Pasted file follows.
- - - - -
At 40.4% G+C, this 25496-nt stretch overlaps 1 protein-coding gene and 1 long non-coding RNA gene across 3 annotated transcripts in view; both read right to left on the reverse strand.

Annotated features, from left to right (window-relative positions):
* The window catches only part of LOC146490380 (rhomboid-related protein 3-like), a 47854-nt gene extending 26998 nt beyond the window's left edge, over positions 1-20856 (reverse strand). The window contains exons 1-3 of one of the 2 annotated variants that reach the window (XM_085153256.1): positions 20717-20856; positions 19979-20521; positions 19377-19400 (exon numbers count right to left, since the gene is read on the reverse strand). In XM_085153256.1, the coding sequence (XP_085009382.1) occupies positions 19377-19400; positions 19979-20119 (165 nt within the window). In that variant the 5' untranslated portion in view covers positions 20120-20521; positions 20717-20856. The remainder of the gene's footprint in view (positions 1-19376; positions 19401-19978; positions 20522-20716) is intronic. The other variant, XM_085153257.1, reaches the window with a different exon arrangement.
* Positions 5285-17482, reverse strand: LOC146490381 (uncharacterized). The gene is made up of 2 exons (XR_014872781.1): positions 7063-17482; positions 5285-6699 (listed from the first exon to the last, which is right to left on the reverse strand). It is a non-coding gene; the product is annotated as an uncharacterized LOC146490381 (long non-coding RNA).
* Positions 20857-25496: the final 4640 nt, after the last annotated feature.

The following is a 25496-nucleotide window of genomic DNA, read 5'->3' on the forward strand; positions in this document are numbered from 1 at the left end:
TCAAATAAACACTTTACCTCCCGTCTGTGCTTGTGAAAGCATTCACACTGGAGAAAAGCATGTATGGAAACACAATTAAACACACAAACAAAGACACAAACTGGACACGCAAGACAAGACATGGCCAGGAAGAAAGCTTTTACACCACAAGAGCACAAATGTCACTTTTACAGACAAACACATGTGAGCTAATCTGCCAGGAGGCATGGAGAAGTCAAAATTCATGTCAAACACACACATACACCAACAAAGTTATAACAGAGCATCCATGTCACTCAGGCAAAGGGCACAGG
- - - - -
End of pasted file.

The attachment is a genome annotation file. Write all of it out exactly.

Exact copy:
At 40.4% G+C, this 25496-nt stretch overlaps 1 protein-coding gene and 1 long non-coding RNA gene across 3 annotated transcripts in view; both read right to left on the reverse strand.

Annotated features, from left to right (window-relative positions):
* The window catches only part of LOC146490380 (rhomboid-related protein 3-like), a 47854-nt gene extending 26998 nt beyond the window's left edge, over positions 1-20856 (reverse strand). The window contains exons 1-3 of one of the 2 annotated variants that reach the window (XM_085153256.1): positions 20717-20856; positions 19979-20521; positions 19377-19400 (exon numbers count right to left, since the gene is read on the reverse strand). In XM_085153256.1, the coding sequence (XP_085009382.1) occupies positions 19377-19400; positions 19979-20119 (165 nt within the window). In that variant the 5' untranslated portion in view covers positions 20120-20521; positions 20717-20856. The remainder of the gene's footprint in view (positions 1-19376; positions 19401-19978; positions 20522-20716) is intronic. The other variant, XM_085153257.1, reaches the window with a different exon arrangement.
* Positions 5285-17482, reverse strand: LOC146490381 (uncharacterized). The gene is made up of 2 exons (XR_014872781.1): positions 7063-17482; positions 5285-6699 (listed from the first exon to the last, which is right to left on the reverse strand). It is a non-coding gene; the product is annotated as an uncharacterized LOC146490381 (long non-coding RNA).
* Positions 20857-25496: the final 4640 nt, after the last annotated feature.

The following is a 25496-nucleotide window of genomic DNA, read 5'->3' on the forward strand; positions in this document are numbered from 1 at the left end:
TCAAATAAACACTTTACCTCCCGTCTGTGCTTGTGAAAGCATTCACACTGGAGAAAAGCATGTATGGAAACACAATTAAACACACAAACAAAGACACAAACTGGACACGCAAGACAAGACATGGCCAGGAAGAAAGCTTTTACACCACAAGAGCACAAATGTCACTTTTACAGACAAACACATGTGAGCTAATCTGCCAGGAGGCATGGAGAAGTCAAAATTCATGTCAAACACACACATACACCAACAAAGTTATAACAGAGCATCCATGTCACTCAGGCAAAGGGCACAGG